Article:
Come out and see this wonderful 3 bedroom, 2.5 bath Cape Cod in the heart of the Village of Milford. This home features a very hard to find (in the Village) first floor master suite, with huge walk-in closet and a master bath that has separate shower and jetted tub, plus dual vanity sinks. The open floor plan entry level has a great room with gas fireplace and an office/den, in addition to the kitchen, a powder room and the laundry.

It’s an easy walk to the shops and restaurants of Milford from this little development and there is no thru-traffic in the development.

I’ll have a dish of fresh cookies for your, so come on out and see the house and have a cookie.

730 Milford Glen flyer


Is your house fire smart?

May 30, 2017

In support of my real estate business, I get a daily news feed from Realty Times and there is always something interesting to read in those short articles. Recently I got an article about what the author with the intriguing headline – Why Some Homes Survive Wildfires – And Others Don’t. The article written by Jim Adair for a Canadian audience was about so-called called FireSmart house design – the things that one can do to make one’s home more likely to survive a wildfire incident. To read Jim’s article on the  Realty Times web site click here – http://realtytimes.com/consumeradvice/homeownersadvice/item/1002636-20170530-why-some-homes-survive-wildfires-and-others-dont?

Admittedly here in my little Village in Southeastern Michigan we don’t get many wildfires; however, I have plenty of neighbors with “cabins up North”, whose get-away homes are nestled in the middle of woods that could be susceptible to an occasional wildfire. Certainly we have seen wildfires out west and down south over the past year. I also see from time to time local news stories of fires that start in one house and quickly spread to others nearby. The design principals that are discussed in the article would help prevent that, too.

The article referenced a booklet that was created to illustrate the design features that either help or hurt your house in the face or a wildfire. You can download that booklet for here –  https://www.firesmartcanada.ca/images/uploads/resources/FSCanada_HomeDevBooklet_5.5×8.5-V6-Mar20.pdf

Much of the advice in the article is what might be thought of as common sense; however, like other things in life we oft forget to apply common sense to our daily lives until someone points it out. Some of the advice is about home design features that can aid or thwart a fire trying to find a way to ignite the combustible materials in your home. Some of these pieces of advice are “Why didn’t I think of that” little gems and some are “I knew that, but I didn’t do it” items.

wildfireWhen the conflagration occurs, you don’t want to be standing there with a pathetic little garden house trying to save your house from a neighborhood fire when you could have done things to help it protect itself. In the case of a real wild fire, I don’t recommend the garden hose strategy anyway. So, whether your home is sitting in the middle of a forest or in the middle of an urban neighborhood, read the article and think about the things that you might be able to do with your home to make it FireSmart.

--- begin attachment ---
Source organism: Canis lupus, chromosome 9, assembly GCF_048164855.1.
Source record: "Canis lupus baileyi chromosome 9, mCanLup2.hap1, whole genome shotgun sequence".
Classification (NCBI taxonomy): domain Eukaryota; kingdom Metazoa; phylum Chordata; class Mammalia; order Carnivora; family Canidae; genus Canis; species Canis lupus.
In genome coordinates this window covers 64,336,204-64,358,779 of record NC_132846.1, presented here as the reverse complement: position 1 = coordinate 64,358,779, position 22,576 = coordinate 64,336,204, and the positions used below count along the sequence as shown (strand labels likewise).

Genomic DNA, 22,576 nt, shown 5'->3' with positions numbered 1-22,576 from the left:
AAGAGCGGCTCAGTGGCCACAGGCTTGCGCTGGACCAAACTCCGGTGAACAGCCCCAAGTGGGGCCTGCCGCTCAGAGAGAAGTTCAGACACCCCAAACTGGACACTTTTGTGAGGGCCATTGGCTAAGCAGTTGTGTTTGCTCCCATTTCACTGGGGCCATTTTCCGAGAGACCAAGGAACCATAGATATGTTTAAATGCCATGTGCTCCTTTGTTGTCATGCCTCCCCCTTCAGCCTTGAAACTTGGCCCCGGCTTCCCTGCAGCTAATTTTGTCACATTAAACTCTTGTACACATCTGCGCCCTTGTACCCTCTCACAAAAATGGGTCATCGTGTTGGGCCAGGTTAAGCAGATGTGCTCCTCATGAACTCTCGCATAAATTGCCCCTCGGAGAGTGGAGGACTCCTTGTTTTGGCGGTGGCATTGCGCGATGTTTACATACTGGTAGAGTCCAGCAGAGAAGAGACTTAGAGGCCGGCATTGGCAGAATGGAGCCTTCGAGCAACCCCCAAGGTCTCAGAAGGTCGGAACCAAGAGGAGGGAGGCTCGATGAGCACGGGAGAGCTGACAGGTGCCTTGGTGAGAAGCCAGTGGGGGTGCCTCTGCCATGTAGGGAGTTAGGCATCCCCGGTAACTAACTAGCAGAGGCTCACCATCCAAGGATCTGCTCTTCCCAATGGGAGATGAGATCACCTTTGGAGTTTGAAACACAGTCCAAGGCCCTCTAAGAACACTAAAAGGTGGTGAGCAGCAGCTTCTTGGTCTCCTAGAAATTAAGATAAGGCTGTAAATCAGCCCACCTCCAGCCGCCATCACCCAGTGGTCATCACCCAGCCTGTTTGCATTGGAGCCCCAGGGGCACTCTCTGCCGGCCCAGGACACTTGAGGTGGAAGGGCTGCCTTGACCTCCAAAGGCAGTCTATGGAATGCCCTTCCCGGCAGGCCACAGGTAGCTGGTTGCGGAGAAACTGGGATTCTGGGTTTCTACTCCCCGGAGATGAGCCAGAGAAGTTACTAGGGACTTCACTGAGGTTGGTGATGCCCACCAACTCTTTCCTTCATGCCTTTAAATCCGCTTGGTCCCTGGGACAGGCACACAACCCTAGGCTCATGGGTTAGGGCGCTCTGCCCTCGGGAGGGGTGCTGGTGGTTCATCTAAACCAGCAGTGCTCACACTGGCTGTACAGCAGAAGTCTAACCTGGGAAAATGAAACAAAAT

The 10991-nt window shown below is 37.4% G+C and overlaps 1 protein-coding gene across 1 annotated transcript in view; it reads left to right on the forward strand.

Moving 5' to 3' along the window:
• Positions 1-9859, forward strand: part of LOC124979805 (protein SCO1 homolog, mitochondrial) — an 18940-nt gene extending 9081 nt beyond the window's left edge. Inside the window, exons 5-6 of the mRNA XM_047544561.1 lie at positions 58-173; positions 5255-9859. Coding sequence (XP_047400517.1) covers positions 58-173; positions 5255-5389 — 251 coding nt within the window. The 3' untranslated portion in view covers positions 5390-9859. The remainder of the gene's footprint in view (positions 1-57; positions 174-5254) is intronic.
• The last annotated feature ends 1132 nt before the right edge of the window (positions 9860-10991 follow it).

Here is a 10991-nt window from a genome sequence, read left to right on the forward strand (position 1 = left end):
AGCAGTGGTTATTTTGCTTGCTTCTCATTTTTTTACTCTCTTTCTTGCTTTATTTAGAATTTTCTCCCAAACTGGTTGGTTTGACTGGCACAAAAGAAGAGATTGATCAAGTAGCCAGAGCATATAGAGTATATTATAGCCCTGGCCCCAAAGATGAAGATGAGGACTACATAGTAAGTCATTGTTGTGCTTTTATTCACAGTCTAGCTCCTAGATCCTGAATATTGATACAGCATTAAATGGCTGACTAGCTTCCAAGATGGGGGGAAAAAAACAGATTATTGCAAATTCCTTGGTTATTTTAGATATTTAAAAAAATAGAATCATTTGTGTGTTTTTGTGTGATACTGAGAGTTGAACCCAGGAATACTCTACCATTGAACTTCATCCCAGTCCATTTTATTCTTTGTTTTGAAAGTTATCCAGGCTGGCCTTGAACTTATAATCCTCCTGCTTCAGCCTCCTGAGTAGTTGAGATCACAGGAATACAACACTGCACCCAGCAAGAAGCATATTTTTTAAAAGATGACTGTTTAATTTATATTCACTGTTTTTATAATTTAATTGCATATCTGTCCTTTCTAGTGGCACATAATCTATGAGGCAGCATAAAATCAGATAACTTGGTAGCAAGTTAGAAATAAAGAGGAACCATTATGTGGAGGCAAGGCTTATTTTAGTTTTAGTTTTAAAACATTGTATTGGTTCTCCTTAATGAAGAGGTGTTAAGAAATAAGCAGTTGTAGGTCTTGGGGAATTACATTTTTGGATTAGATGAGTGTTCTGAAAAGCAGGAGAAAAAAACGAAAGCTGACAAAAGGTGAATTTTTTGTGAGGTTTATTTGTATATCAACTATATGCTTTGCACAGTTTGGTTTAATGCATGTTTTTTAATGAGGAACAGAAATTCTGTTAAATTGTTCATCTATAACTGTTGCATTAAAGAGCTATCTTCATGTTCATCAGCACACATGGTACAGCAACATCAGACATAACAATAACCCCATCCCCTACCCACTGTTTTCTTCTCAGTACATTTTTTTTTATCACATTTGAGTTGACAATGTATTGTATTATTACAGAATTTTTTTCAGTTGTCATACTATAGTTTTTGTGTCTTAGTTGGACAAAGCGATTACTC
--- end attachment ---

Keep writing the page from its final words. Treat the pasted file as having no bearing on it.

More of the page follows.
Don’t DIY if you don’t KWYD…

July 27, 2015

I promise that I’ll get back to my more inspirational posts starting with the next one. I just had to get this out of my system.

The popularity of many of the HGTV home fix-up shows has spawned a host of amateur DIYers and led to a host of DIY disasters. As a Realtor I end up showing a fair number of these failed projects, many of them in foreclosure. The problem is that the would-be fixer –uppers were people who didn’t KWYD (know what you’re doing).

It all looks so easy on TV, especially the demo parts where the TV personalities seem to be having fun knocking down walls to “open up rooms”. On a few of these “reality TV” shows they at least show the unexpected that can be discovered during the demo phase – the pipes that were running behind the walls or the shoddy wiring that is really a fire hazard or maybe they “discover” that the wall was load bearing after all and needs a major engineered beam to hold the second floor up. Many DIYers often hit those problems and more, plus they discover that demolition work is not fun – it’s sweaty, dirty, hard work and disposing of the resulting waste materials can be expensive, especially  in older (or historic)  homes that may still contain hazardous materials that were in common use years ago. In Michigan, for instance, there is only one dump left open that will accept asbestos waste and it is expensive if you have asbestos waste.  If you’re planning to “open up the floor plan” as part of your renovation; in order to avoid having your house cave in upon itself, get the advice of a good structural engineer before you start knocking walls down.